Saturday’s Forum

FILED UNDER: Open Forum
Steven L. Taylor
About Steven L. Taylor
Steven L. Taylor is a Professor of Political Science and a College of Arts and Sciences Dean. His main areas of expertise include parties, elections, and the institutional design of democracies. His most recent book is the co-authored A Different Democracy: American Government in a 31-Country Perspective. He earned his Ph.D. from the University of Texas and his BA from the University of California, Irvine. He has been blogging since 2003 (originally at the now defunct Poliblog). Follow Steven on Twitter

Comments

  1. OzarkHillbilly says:

    Ukraine’s inseparable couple ditch handcuffs and go separate ways

    One question: However did they change their clothes?

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  2. CSK says:
  3. OzarkHillbilly says:
  4. OzarkHillbilly says:

    For Lee Sanderlin, defeat was hard to stomach.

    Sanderlin, an investigations and politics reporter at the Clarion-Ledger newspaper in Jackson, Mississippi, had to spend 24 hours in a Waffle House restaurant after losing in his fantasy football league. There was one chance at a reprieve, however: “Every waffle I eat shaves an hour off the clock,” Sanderlin said in a now-viral Twitter thread. Sanderlin claimed that this punishment was his idea, per the New York Times.

    Sanderlin’s sickly-sweet journey began at 4.07 pm local time.

    As one who has visited a few Awful Waffles over the years, I can’t imagine inflicting such an incarceration on myself.

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  5. CSK says:

    @OzarkHillbilly:
    Apparently they decoupled, just the way they did to shower and use the toilet.

    I enjoyed the part about how she complained that her boyfriend didn’t tell her he missed her enough. There’s just no pleasing some people.

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  6. OzarkHillbilly says:

    O’Fallon, Mo., police chief resigns, cites Gov. Parson’s attempt to invalidate federal gun laws

    The O’Fallon, Missouri, police chief resigned on Friday because of concerns about the “poor wording” and “unintended consequences” of a bill recently signed by Missouri Gov. Mike Parson that seeks to invalidate federal gun laws in Missouri, according to a news release.

    Philip Dupuis, who had been the police chief since October 2020, said the recently signed Second Amendment Preservation Act, which allows officers to be sued if they try to enforce federal gun laws, makes officers vulnerable during “good faith, justified seizures of firearms.”
    …………………………….
    In a letter sent to state officials Wednesday night and obtained by The Associated Press, Justice Department officials said that federal law trumps state law and that Parson does not have the authority to enforce the new rule. Parson and Missouri Attorney General Eric Schmitt responded Thursday that they stand by the state law.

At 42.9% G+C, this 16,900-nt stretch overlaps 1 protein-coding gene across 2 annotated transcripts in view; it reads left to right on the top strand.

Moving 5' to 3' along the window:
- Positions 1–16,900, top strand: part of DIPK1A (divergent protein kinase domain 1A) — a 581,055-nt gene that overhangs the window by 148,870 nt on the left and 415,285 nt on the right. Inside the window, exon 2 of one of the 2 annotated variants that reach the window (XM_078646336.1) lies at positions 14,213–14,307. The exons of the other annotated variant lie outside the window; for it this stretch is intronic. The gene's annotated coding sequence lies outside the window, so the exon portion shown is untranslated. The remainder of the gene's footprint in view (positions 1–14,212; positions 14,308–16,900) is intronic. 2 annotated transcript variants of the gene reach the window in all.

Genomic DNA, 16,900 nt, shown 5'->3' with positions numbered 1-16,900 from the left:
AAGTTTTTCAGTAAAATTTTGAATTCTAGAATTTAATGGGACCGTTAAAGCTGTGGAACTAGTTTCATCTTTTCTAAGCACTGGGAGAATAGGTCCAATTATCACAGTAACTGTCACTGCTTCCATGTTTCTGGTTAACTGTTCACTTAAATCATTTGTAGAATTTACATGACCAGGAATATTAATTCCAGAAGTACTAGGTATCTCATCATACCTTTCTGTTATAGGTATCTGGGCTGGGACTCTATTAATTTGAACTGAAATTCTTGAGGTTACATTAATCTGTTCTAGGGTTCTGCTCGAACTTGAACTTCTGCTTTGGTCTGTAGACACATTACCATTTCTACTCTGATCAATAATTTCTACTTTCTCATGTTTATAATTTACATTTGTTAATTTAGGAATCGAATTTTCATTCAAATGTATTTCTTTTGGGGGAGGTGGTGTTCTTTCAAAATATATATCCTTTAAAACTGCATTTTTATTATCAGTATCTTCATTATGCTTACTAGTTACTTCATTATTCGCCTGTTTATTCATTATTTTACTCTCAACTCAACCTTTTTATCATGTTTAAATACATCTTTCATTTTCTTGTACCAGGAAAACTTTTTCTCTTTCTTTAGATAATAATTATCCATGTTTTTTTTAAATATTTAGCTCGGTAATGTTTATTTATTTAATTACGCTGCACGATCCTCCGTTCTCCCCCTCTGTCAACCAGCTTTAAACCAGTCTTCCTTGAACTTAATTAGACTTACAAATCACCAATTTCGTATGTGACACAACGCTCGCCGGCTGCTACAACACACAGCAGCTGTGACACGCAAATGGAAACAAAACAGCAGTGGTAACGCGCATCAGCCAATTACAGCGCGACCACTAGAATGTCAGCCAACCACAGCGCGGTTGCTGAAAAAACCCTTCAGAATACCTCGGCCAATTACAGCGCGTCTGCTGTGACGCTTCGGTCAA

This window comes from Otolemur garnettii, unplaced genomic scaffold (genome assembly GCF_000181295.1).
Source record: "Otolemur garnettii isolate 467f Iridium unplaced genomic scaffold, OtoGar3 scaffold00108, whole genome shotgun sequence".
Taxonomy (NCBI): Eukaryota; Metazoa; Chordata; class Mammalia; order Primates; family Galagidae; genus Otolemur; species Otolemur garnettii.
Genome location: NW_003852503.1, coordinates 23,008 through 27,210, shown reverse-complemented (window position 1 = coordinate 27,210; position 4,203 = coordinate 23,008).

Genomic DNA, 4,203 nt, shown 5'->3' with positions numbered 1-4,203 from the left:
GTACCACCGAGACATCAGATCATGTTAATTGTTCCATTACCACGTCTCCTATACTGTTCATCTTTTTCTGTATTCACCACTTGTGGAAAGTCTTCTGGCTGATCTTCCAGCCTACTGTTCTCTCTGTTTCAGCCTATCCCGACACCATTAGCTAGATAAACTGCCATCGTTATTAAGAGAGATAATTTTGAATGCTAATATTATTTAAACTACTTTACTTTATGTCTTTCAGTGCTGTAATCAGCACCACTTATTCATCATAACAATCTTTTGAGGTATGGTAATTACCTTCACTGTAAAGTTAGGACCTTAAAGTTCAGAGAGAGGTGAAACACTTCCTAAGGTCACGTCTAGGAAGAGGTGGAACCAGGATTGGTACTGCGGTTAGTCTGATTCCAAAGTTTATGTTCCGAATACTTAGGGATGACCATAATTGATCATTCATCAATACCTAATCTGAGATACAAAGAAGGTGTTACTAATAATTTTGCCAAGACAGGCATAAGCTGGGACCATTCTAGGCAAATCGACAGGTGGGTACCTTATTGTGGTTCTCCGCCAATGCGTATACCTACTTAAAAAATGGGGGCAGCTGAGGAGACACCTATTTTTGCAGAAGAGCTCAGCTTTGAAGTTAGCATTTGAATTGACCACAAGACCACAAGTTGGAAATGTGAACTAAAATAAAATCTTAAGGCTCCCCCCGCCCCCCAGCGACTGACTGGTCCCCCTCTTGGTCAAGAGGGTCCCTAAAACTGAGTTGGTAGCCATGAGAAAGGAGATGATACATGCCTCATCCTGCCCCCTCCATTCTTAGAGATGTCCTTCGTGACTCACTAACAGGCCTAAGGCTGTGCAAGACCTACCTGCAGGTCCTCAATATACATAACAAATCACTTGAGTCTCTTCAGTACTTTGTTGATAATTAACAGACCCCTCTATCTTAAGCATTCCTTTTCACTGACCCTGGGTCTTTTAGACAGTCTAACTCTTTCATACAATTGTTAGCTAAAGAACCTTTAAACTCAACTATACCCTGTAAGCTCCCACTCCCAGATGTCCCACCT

The stupid, it hurts.

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  7. Michael Reynolds says:

    @OzarkHillbilly:
    I hope he got up off his ass occasionally to bus a table. And 24 hours? That should be at least a $100 tip.

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  8. OzarkHillbilly says:

    @CSK: Yes, that was my point. So why the bolt cutters at the end? Why the whole charade? Yeah, just another grift.

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  9. OzarkHillbilly says:

    @Michael Reynolds: He did close with, “The sun is rising, it’s a new day and I’m never eating waffles again. That’s nine waffles and 15 hours in this restaurant. Shoutout to the staff for letting me hang out on a slow night (I tipped them well, don’t worry). This was horrible and I recommend no one ever do this,” he said.

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  10. OzarkHillbilly says:

    Ex-St. Louis Cop Guilty in Beating of Black Undercover Officer

    Ex-St. Louis cop Dustin Boone has been found guilty of a federal felony in the beating of a Black undercover officer whom he mistook for a protester.

    Jurors this afternoon convicted the 38-year-old son of a former city cop of violation of civil rights for his role in the Sept. 17, 2017, attack on Detective Luther Hall. Jurors couldn’t reach a decision on Boone’s co-defendant, ex-police officer Christopher Myers.
    ……………………………